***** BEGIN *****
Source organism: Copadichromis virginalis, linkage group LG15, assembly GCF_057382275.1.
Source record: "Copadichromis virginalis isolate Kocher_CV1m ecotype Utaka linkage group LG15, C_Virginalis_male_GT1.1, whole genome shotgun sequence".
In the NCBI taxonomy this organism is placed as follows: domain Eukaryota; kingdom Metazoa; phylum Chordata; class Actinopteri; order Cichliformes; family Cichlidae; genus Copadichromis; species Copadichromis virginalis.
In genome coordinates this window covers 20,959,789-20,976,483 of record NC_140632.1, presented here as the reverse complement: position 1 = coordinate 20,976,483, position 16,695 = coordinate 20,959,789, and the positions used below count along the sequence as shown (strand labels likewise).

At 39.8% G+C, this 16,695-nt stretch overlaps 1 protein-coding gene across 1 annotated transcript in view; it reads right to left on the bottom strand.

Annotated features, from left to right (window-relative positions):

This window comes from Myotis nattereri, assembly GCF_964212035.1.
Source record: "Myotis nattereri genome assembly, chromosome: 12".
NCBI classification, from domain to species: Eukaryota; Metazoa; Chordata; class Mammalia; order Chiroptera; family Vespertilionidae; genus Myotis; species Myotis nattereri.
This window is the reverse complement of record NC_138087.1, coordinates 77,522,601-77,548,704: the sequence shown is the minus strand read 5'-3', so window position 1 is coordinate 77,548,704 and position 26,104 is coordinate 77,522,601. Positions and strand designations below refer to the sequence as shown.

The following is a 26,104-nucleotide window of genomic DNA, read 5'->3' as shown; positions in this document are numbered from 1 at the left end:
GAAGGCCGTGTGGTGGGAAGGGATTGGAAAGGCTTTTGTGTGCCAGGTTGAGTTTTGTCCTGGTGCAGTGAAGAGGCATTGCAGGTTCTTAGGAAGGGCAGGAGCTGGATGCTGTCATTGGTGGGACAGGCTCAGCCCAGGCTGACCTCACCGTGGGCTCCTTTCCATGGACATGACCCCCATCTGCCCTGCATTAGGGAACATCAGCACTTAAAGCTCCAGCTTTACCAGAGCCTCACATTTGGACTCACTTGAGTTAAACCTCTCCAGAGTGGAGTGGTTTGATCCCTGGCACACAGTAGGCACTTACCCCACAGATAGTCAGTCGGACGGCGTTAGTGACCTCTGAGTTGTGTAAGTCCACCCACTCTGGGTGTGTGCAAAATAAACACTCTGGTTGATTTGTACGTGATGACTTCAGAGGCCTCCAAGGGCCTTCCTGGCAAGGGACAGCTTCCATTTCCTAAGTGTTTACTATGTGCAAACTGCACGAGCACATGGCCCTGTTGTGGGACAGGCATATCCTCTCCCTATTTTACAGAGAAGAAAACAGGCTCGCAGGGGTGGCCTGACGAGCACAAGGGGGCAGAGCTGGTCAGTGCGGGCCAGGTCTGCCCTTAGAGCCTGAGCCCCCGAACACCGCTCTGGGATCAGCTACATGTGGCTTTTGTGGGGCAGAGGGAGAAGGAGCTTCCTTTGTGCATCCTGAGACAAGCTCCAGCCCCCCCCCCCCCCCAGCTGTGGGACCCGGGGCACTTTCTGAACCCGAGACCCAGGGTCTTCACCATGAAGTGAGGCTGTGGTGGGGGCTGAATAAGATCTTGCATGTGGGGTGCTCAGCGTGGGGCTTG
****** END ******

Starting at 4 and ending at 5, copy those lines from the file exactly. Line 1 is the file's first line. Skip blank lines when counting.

In genome coordinates this window covers 20,959,789-20,976,483 of record NC_140632.1, presented here as the reverse complement: position 1 = coordinate 20,976,483, position 16,695 = coordinate 20,959,789, and the positions used below count along the sequence as shown (strand labels likewise).

At 39.8% G+C, this 16,695-nt stretch overlaps 1 protein-coding gene across 1 annotated transcript in view; it reads right to left on the bottom strand.